Salticidae. The immense diversity within this family rivals that of birds (Girarb and Endler, 2014). Salticidae is made up of 592 genera and about 5,615 described species. Many species remain undiscovered and unnamed within the family (Marfil et al., 2014). Relationships between species in are not well understood. Evidence based on morphology suggests that this genus has about 59 different species, with more that have yet to be discovered (Girarb and Endler, 2014). (Girarb and Endler, 2014; Marfil, et al., 2014), also known as the peacock spider, is a genus of jumping spiders found within the family
Species in the genus (Girarb and Endler, 2014)are found in the southern-half of the Australian continent. Several species are geographically restricted to particular niches while others have wide distributions (Girarb and Endler, 2014).
Species in Eucalyptus woodlands (Girarb and Endler, 2014). Peacock spiders are mostly active during their respective breeding seasons which differ based on the gender of the spider. They do not spin webs or create nests, instead they are constantly moving and hunting (Arnold, 2015) making them active outside of their breeding seasons as well. Pregnant females create nests underground in-order to lay and guard their egg sacs until they hatch. The eggs hatch at different times based on gender. Males hatch in August and can survive through December. Females emerge from the nests later and tend to survive later than the males. Periods of activity often differ due to living in many different habitats. (Girarb and Endler, 2014). (Arnold, 2015; Girarb and Endler, 2014)are found in a variety of habitats, ranging from semi-arid to temperate coastal areas. Some species inhabit only one kind of habitat while others occupy a wide variety of habitats, including sand dunes, grasslands, heaths, and in leaf-litter under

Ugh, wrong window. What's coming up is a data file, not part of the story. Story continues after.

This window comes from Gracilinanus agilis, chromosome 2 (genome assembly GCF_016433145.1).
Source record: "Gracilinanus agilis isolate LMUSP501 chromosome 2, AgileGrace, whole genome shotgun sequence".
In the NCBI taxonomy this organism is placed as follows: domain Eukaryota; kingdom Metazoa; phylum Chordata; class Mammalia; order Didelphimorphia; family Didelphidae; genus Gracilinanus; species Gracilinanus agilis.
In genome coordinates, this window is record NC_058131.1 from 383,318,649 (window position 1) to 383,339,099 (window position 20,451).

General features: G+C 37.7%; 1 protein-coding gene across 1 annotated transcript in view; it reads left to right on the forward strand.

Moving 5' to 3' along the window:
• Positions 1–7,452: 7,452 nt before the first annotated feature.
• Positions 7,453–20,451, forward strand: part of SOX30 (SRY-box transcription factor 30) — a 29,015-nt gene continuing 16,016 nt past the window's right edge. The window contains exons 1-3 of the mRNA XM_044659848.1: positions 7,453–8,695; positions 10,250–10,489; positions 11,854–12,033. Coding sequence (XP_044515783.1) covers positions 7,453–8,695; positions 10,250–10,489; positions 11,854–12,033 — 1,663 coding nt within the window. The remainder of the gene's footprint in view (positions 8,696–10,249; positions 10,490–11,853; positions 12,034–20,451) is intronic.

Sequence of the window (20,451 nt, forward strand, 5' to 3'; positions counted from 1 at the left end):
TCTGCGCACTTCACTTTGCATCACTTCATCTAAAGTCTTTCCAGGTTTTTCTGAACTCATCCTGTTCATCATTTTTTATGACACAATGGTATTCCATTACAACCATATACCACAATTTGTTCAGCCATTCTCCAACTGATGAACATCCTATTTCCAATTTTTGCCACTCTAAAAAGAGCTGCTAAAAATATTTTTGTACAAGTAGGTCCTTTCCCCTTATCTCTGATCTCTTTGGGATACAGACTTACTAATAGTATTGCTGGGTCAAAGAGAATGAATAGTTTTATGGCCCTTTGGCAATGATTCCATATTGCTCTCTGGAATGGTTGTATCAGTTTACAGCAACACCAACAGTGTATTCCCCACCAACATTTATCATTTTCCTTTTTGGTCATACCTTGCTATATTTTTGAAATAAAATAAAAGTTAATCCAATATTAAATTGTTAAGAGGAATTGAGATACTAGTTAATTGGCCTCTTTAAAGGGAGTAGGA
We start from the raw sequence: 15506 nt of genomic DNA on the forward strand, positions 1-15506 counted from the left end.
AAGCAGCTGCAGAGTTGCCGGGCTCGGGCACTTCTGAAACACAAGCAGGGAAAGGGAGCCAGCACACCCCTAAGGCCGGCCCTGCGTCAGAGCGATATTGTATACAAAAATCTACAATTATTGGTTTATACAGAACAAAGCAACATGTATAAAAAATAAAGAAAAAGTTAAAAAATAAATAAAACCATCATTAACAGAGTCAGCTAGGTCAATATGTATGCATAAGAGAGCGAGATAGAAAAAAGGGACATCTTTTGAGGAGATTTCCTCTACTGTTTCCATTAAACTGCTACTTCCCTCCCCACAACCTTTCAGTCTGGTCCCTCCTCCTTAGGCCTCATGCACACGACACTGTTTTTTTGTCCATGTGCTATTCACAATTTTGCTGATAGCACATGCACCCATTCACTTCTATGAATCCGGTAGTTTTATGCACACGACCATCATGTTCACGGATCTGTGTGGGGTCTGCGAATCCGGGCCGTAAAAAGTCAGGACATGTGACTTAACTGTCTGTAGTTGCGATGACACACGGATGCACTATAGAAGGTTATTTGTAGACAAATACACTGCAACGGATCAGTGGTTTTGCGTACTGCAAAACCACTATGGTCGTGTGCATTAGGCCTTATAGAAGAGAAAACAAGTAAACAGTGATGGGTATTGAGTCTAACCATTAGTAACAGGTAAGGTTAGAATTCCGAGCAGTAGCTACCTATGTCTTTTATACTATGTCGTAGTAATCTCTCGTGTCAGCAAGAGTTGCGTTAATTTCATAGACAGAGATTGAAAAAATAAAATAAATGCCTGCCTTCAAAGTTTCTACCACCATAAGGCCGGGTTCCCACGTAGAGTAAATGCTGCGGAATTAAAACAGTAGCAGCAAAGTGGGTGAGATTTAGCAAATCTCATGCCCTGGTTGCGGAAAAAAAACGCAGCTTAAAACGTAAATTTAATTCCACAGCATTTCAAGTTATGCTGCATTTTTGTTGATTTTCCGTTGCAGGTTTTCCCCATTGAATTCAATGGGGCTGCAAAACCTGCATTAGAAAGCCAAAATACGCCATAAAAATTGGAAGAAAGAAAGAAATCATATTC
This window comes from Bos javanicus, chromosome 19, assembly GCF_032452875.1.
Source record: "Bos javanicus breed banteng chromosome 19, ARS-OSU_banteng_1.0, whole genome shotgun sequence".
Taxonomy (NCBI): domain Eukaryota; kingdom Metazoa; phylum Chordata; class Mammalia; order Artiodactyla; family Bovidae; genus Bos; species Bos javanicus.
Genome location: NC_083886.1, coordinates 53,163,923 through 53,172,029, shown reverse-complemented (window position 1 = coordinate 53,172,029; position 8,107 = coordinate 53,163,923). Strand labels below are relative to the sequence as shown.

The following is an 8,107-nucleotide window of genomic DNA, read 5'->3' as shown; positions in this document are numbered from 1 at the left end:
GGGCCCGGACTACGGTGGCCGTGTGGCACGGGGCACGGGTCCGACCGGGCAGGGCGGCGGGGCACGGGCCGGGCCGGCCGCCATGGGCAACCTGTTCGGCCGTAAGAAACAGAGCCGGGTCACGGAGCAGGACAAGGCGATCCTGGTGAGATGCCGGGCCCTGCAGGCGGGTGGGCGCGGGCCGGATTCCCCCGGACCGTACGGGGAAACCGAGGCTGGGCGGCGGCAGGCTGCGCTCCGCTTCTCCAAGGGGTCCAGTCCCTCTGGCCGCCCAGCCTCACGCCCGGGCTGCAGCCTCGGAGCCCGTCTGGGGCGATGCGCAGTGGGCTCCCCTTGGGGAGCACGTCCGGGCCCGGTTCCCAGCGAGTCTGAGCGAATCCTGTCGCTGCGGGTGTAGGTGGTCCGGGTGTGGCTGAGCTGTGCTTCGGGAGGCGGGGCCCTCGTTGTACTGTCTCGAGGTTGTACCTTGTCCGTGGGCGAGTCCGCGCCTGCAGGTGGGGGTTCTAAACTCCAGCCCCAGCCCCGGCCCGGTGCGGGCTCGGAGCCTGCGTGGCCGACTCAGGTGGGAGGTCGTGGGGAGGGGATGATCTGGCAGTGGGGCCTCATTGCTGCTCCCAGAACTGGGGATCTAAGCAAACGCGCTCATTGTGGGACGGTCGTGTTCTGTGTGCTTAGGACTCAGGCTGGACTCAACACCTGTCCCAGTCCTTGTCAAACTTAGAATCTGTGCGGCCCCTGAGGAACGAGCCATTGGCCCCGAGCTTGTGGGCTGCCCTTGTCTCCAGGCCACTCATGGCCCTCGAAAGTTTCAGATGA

Little research has been down studying the parental investment of (Girarb and Endler, 2014)spiders when raising their young. Females will hide away after courtship and lay her eggs in a place in which she can guard them. (Girarb and Endler, 2014).
The only recorded information about interactive behaviors between (Nieuwenhuys and Otto, Jurgen Otto/2017)and other spiders is for mating purposes. Otherwise, the genus is considered solitary. (Nieuwenhuys and Otto, Jurgen Otto/2017).
Communication only occurs between males and females at the time of mating and resonates through vibrations or releases of airborne chemical pheromones. (Girarb and Endler, 2014)males use their abdomens and their third pair of legs to produce vibrations through the ground. Vibrations can then be detected by the female through sensory systems in their legs. Chemical pheromones, produced in the females abdomen, are used to produce silk drag-lines as they move about their environment (Girarb and Endler, 2014). Once the male comes into contact with these silk lines the pheromones can be detected by chemoreceptors, located on the legs. This triggers male courtship in the absence of their normal visual cues. This method of communication is more commonly used by the males to determine if the female is ready to mate. spiders have eight eyes that aids in the ability to perceive motion and depth. Their eyes are equipped with telephoto lens and tiered retinas containing UV-sensitive photoreceptors which they use to perceive motion. Their tiered retinas allows for their eyes to perceive colors in a way that is more similar to the way that birds perceive color (Girarb and Endler, 2014).
The ecosystem roles that (DeMarino, 2017)spiders provide are similar to the role that all spiders provide in that they help regulate insect populations through consumption (DeMarino, 2017).